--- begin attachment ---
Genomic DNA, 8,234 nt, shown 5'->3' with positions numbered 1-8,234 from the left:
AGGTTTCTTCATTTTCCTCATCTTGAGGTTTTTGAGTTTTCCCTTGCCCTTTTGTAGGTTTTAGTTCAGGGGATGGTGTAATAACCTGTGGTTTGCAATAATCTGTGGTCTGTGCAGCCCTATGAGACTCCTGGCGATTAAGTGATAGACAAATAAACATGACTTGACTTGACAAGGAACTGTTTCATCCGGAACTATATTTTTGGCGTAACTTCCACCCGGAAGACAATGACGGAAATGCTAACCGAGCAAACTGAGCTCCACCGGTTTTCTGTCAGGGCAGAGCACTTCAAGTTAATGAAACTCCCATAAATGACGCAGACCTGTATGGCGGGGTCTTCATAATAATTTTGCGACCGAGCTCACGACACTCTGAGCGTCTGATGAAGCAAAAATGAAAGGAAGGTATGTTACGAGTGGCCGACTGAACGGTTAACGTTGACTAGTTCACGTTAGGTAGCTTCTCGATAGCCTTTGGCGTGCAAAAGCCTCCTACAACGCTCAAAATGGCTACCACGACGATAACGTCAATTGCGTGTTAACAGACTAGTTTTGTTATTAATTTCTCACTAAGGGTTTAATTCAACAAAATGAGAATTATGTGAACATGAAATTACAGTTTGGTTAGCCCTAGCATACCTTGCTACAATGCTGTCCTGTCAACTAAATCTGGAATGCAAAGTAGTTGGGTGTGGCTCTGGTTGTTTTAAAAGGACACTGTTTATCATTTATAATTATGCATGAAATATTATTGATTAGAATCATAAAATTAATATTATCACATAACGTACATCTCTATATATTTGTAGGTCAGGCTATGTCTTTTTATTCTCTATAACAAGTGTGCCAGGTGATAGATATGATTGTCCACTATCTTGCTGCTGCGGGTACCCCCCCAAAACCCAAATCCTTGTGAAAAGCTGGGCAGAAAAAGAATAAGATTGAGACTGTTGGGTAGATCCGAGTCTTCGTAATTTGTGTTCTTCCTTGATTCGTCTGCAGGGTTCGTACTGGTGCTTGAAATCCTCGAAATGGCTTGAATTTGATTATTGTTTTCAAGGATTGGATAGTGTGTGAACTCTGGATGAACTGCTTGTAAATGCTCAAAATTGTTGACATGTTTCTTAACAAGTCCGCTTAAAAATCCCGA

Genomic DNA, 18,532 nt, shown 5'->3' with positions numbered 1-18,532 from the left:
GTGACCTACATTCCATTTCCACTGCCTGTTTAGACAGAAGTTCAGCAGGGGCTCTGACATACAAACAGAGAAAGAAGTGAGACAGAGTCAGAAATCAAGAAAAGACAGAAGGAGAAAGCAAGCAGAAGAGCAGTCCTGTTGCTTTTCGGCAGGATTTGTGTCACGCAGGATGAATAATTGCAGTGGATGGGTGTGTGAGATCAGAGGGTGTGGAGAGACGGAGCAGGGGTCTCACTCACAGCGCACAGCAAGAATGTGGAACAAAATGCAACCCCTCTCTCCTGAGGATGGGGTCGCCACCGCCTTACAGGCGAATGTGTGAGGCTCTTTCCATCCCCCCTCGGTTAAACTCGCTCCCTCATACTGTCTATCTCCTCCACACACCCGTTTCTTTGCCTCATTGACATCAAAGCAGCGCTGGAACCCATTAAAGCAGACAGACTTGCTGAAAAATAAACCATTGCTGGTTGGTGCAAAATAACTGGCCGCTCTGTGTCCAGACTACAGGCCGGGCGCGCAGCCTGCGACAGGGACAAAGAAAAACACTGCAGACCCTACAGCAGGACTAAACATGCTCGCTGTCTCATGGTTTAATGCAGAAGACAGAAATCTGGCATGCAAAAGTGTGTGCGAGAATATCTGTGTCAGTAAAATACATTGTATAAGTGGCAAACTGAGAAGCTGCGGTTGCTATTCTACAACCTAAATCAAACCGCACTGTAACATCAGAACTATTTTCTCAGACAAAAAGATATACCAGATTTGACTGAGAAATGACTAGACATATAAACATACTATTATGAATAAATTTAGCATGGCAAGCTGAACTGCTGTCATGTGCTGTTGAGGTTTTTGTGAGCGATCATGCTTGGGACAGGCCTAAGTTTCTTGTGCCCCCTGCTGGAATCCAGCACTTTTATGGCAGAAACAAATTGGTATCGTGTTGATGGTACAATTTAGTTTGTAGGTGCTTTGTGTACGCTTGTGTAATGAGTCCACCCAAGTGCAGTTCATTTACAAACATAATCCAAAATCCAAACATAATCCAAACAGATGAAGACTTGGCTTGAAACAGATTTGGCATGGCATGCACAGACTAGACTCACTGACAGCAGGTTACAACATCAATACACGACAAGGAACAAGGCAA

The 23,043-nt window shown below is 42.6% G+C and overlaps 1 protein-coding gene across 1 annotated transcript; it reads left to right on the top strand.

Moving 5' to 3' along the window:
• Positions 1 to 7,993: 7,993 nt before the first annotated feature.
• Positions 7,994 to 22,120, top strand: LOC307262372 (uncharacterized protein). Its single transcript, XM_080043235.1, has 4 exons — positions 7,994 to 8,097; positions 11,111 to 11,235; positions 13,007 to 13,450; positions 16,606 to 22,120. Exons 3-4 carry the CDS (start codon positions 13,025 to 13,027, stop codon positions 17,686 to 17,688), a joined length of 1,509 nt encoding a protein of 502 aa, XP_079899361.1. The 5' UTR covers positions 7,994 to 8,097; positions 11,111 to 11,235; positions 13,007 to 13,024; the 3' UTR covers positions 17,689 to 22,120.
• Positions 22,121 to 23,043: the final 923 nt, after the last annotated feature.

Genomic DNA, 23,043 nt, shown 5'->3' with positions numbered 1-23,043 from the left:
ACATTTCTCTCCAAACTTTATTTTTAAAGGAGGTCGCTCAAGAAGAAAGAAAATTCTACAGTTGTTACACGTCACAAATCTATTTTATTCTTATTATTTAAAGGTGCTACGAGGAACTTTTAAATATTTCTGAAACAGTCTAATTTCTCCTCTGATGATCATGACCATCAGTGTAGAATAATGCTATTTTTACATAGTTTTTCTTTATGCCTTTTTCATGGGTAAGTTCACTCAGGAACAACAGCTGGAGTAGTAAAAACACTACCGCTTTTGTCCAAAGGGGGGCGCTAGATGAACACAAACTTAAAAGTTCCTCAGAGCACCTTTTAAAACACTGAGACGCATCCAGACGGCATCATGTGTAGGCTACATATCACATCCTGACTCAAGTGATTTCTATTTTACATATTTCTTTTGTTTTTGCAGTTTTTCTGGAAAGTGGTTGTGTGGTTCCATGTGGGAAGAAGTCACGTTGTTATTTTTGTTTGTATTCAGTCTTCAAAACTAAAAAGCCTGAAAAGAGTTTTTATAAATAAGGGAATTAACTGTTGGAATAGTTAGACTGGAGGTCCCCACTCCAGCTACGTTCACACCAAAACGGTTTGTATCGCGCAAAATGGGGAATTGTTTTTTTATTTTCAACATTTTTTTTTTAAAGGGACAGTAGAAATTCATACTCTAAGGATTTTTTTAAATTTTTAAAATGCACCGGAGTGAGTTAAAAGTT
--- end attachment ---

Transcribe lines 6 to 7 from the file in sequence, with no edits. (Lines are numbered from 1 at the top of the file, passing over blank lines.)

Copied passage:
Moving 5' to 3' along the window:
• Positions 1 to 7,993: 7,993 nt before the first annotated feature.